Here are some examples of Alice Bag’s tweets:

  • May 20 9:31 A.M - “A favorite @KembraPfahler quote: “I don’t think being an artist requires talent. I think it require courage and audacity and discipline.”’
  • April 7 1:46 P.M - “You can be the person making the change happen, not just someone who is along for the ride.”


In addition to her Twitter account, Alice Bag also has her own Tumblr account in which the punk rock artist talks about her early life stories and experiences as a punk rock artist during her career initiation.[25] In her account she talks about the different encounters she faced with other artists whom she met along the way. She uses this space to touch on her experiences in the past, how they shaped her life and career and how they made her the person she is today. She references many artists who made an impact in her musical career and recalls the moments when she first met them, outlining their first encounter detail by detail. " Tomata was the first Screamer I met. I met him at a party but like so many of the parties that I attended during that time, I have little idea who my host or hostess was. The same night I met Tomata, I also met the flashy, tough looking Cherie The Penguin and her tan, buffed-out faithful companion Tony The Tiger." Alice Bag -Tumblr. She mentions the Tupperwares and Screamers, Cherie The Penguin and Tony The Tiger as well as other shows such the East Side Kids who inspired her career while during her early stages as a punk rock artist. In one of her entries she talks about her first encounter with the group, as she recalls meeting the band's co-conspirators; Tomata du Plenty and Tommy Gear. She utilizes this space to blog about important dates when she will be making an appearance in public or performing as means to share memories relating to her earlier years as a punk rock artist and other important moments today. In addition to sharing stories about her early life, Alice Bag also blogs about her feelings, music, interviews, book excerpts and about other artists who have made an impact in her life.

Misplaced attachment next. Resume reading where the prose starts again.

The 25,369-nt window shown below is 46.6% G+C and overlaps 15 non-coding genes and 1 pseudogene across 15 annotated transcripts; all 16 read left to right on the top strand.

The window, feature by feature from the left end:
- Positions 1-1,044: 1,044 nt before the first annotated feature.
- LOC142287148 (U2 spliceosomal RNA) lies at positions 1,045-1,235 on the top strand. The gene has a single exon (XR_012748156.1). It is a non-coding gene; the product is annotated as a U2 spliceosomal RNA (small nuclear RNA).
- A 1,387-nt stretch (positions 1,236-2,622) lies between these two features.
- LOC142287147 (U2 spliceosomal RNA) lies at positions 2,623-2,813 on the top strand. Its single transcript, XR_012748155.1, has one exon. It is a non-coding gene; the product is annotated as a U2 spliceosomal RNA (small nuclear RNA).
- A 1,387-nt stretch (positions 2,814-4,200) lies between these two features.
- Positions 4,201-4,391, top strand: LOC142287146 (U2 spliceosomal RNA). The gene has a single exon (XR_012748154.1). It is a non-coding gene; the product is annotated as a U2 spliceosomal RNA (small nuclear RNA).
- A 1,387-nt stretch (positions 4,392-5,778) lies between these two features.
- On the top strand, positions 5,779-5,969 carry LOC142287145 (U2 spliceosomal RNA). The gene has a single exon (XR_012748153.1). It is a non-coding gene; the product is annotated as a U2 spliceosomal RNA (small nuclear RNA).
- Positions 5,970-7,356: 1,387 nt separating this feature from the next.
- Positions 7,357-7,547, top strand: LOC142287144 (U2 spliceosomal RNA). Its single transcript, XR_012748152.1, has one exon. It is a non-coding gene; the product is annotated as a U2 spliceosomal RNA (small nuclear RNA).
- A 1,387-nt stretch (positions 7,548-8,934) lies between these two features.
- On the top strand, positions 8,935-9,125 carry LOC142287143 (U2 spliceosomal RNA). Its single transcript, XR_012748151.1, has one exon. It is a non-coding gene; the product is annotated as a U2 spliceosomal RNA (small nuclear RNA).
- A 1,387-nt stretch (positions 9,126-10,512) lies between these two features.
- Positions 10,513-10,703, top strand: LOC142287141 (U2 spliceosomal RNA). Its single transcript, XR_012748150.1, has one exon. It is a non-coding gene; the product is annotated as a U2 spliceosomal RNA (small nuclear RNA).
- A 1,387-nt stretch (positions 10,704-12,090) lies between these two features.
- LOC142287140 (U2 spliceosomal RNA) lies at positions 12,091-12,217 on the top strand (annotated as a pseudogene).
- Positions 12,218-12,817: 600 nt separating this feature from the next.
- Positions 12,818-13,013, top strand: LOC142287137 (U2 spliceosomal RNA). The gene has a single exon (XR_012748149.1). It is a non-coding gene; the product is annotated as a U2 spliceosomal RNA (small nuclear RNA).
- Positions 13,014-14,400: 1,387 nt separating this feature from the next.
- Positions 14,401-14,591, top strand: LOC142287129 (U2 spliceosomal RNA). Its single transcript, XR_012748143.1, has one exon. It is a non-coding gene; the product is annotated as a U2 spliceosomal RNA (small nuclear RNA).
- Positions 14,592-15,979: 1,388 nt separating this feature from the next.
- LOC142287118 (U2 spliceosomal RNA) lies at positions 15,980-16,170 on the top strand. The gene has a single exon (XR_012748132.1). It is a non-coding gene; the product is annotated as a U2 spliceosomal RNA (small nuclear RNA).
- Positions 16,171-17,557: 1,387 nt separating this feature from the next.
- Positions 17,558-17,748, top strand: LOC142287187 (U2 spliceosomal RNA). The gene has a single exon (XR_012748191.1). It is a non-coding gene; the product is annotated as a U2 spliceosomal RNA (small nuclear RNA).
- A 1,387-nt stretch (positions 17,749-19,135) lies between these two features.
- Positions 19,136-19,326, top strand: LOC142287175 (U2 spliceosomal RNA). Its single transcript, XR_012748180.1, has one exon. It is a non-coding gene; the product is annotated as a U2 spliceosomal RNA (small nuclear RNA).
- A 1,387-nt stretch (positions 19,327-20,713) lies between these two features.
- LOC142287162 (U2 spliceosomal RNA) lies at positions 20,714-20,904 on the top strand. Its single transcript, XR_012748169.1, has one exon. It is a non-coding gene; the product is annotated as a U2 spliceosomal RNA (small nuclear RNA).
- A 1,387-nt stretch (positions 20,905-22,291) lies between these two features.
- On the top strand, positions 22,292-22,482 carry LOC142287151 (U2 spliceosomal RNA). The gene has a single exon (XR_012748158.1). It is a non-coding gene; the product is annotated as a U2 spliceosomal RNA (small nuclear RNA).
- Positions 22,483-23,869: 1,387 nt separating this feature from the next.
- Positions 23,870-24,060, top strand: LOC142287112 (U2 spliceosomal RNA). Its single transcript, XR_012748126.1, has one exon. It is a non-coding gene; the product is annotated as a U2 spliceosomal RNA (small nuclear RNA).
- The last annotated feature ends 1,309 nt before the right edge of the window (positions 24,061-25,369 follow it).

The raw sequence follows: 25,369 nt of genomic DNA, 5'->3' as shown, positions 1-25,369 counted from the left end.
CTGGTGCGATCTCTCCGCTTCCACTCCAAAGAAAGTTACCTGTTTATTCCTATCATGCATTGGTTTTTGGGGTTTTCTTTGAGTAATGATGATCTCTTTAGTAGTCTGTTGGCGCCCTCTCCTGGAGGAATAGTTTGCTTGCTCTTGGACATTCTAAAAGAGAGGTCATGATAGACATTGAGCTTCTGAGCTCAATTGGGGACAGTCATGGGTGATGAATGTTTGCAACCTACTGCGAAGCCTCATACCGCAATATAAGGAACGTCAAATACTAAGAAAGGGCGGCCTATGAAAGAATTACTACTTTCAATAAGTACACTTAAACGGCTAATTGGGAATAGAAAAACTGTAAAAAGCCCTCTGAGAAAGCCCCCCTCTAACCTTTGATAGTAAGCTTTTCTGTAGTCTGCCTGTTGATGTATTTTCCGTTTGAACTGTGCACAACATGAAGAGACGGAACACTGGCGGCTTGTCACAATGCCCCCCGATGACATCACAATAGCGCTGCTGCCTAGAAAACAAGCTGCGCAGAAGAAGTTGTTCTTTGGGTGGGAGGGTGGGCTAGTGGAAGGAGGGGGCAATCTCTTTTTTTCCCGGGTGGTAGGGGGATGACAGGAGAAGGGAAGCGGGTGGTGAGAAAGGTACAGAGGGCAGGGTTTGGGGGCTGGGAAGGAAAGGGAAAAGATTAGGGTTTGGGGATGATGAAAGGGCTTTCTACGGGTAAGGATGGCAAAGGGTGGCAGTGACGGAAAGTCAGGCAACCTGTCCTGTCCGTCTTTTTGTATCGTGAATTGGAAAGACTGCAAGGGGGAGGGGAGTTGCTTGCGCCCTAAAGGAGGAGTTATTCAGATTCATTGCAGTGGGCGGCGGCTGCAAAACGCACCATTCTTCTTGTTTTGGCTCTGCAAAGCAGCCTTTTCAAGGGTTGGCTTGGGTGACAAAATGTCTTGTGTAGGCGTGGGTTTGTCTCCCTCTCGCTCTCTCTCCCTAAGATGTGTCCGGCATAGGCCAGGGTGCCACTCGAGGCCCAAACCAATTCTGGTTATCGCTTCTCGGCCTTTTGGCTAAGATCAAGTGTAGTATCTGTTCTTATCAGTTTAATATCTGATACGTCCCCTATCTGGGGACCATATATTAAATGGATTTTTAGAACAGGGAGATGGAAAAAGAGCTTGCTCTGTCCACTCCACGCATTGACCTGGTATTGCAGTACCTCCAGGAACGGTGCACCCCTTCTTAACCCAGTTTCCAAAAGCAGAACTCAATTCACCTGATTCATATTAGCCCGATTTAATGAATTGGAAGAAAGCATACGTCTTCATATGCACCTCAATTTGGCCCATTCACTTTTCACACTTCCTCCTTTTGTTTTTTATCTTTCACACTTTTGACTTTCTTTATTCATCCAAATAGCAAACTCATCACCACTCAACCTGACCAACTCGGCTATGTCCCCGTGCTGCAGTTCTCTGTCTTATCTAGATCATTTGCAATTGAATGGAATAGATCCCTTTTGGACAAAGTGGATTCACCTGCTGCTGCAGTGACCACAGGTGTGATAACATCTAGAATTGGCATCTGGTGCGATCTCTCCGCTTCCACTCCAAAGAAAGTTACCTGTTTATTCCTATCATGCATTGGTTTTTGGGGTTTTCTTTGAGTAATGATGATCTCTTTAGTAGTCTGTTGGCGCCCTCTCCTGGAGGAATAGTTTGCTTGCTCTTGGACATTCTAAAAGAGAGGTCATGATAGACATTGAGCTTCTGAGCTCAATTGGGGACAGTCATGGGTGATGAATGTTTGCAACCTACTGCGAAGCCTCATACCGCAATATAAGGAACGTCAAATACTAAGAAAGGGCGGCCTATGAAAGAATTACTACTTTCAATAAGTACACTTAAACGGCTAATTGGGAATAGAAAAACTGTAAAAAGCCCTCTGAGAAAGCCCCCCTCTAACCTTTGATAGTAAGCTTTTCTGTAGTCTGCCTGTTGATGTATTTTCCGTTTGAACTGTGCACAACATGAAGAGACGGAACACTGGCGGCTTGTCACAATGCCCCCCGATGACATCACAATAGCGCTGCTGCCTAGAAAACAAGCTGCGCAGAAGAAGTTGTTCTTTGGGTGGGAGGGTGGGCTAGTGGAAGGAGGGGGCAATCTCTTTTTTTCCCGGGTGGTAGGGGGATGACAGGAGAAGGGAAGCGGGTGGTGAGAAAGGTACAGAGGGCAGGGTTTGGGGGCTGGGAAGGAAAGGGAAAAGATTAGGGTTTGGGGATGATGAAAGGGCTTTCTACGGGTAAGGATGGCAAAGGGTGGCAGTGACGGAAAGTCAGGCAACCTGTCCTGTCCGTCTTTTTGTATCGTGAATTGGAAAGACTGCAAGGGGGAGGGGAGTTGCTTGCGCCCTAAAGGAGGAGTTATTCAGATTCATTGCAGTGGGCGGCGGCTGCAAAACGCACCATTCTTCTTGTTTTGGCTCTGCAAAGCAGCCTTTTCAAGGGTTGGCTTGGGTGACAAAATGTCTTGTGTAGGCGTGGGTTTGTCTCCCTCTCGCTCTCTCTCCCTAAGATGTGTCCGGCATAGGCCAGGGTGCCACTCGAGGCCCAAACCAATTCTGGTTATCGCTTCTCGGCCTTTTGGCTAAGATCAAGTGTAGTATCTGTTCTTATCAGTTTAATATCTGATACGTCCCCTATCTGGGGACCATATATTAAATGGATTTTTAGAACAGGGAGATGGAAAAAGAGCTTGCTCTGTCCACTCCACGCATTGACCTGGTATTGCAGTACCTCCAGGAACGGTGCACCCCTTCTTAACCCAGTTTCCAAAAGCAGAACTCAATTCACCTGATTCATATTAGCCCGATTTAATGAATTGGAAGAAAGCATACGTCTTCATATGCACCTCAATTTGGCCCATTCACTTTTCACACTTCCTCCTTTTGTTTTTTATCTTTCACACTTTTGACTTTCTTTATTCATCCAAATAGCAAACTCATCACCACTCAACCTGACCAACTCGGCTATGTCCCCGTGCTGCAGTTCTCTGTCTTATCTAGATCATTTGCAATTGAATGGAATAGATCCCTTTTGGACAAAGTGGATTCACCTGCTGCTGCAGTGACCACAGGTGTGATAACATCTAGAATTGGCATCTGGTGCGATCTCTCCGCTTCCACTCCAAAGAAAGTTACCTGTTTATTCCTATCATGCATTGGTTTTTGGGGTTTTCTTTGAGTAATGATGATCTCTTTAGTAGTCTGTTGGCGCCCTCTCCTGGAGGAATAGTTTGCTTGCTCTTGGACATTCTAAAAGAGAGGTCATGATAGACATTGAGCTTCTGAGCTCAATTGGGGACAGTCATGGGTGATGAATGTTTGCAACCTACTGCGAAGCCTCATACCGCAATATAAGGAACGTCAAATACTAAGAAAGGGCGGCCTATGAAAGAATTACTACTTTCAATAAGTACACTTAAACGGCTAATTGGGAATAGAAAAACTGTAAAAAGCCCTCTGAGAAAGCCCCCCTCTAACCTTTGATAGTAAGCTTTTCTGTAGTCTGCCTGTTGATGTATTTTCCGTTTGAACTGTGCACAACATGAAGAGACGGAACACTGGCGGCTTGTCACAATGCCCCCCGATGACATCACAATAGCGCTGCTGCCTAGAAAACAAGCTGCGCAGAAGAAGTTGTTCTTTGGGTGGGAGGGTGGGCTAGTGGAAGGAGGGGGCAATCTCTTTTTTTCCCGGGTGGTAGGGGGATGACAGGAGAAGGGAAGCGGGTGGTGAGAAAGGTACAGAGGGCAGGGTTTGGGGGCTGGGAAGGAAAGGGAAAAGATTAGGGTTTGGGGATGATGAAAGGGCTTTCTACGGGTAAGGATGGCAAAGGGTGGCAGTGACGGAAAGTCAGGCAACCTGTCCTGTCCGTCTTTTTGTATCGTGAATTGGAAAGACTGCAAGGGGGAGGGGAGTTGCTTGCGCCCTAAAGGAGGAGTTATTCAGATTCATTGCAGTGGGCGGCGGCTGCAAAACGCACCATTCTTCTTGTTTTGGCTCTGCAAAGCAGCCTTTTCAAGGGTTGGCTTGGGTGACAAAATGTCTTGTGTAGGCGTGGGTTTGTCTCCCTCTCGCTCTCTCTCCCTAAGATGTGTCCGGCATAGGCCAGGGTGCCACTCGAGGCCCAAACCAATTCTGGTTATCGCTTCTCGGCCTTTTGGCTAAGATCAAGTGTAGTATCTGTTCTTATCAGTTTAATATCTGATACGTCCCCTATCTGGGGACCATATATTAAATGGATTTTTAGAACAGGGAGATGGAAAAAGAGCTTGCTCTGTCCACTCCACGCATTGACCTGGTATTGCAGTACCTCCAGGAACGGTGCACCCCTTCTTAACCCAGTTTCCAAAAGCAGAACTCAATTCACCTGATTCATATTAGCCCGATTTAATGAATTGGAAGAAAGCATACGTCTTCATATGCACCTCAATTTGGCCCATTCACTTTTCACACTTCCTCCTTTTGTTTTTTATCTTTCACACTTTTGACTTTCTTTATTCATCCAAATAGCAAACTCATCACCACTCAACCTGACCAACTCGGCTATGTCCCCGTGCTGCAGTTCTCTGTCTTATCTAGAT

Alice Bag is very active in her blog account and currently has many fans and supporters who follow her on her blog. She is constantly working to engage other young artists and motivates them to keep on striving and not give up. "During my 20’s and 30’s at some point I started to think, “I have to give it up and I have to grow up.” But the truth is that I can never give it up and that’s another thing that I always tell people, especially young people: don’t even bother thinking that you’re going to give up whatever your art or your creative thing is. It’s always there for you."— Interview with New Books in Popular Music.[26]

Future Work[edit]

Meeting The Comandante

Alice Bag continues to chronicle her story. On May 26, 2014 she made available to her followers a passage from the second book she is working on.[27] The released excerpt is titled Meeting The Comandante, which translates to Meeting the Commander. It is dated Sunday April 6, 1986 and is a narrative of an occasion during her time abroad in Nicaragua. Bag traveled to Nicaragua on a work-study program in the early 80s after the wake of a revolution, where she worked at a school in the village of Esteli. The excerpt describes her introduction to a short woman with braided hair and indigenous features, Comandante Gladys Báez. At first she was surprised to imagine this lady as the leader of a revolutionary group consisting of both women and men, but she quickly checked herself and realized the narrowness of her thoughts. The passage continues with her Nicaraguan host mother telling Alice about her experiences with Gladys in Luisa Amanda Espinoza Association of Nicaraguan Women, or in Spanish AMNLAE (Asociación de Mujeres Nicaragüenes Luisa Amanda Espinoza).

In an interview, Bag mentioned that she kept a diary while in Nicaragua.[28] The released excerpt seems to hint to the possibility that her new book will consist of entries from this diary.


  1. ^ Cromelin, Richard (1983-06-08). "POP MUSIC REVIEW Benefit Reunites Punkers for (Mostly) Acoustic Sets". Los Angeles Times (Los Angeles Times). pp. 4–. 
  2. ^ Bag, Alice. "Biography". Alice Bag Official Website. Retrieved 2 June 2014. 
  3. ^ Vielma, Cory. "An Interview with Alice Bag". Network Awesome. Retrieved 2 June 2014. 
  4. ^ bublitz, Dana. "Women Who Rock 2014 Poster". Retrieved 4 June 2014. 
  5. ^
  6. ^ a b Seggel H. VIOLENCE GIRL: EAST L.A. RAGE TO HOLLYWOOD STAGE, A CHICANA PUNK STORY. Bitch Magazine: Feminist Response To Pop Culture [serial online]. Spring2012 2012;(54):65. Available from: Academic Search Complete, Ipswich, MA. Accessed June 1, 2014
  7. ^ Ziegler, Chris (2003-08-14). "Alice’s Got a Brand New Bag". OC Weekly. Retrieved 2008-04-27. 
  8. ^ a b
  9. ^ Habell-Pallán, Michelle (2012) “Death to Racism and Punk Revisionism”
  10. ^ a b
  11. ^ Habell-Pallán, Michelle. Vexed on the Eastside: Chicana Roots and Routes of L.A. Punk.
  12. ^ a b
  13. ^ a b Bag, Alice. "Alice Bag Blog". Retrieved 2014-06-06. 
  14. ^
  15. ^ The Bags (Los Angeles band)
  16. ^
  17. ^ Violence Girl, From East LA Rage to Hollywood Stage - A Chicana Punk Story
  18. ^ Women Who Rock Archive
  19. ^
  20. ^ Alice Bag and Chola Con Cello, Interview, 2011
  21. ^ Q & A With Alice Bag and Elona Jones, Interview, 2012
  22. ^ Women Who Rock Conference
  23. ^
  24. ^
  25. ^ Alice Bag at Tumblr
  26. ^
  27. ^
  28. ^

External links[edit]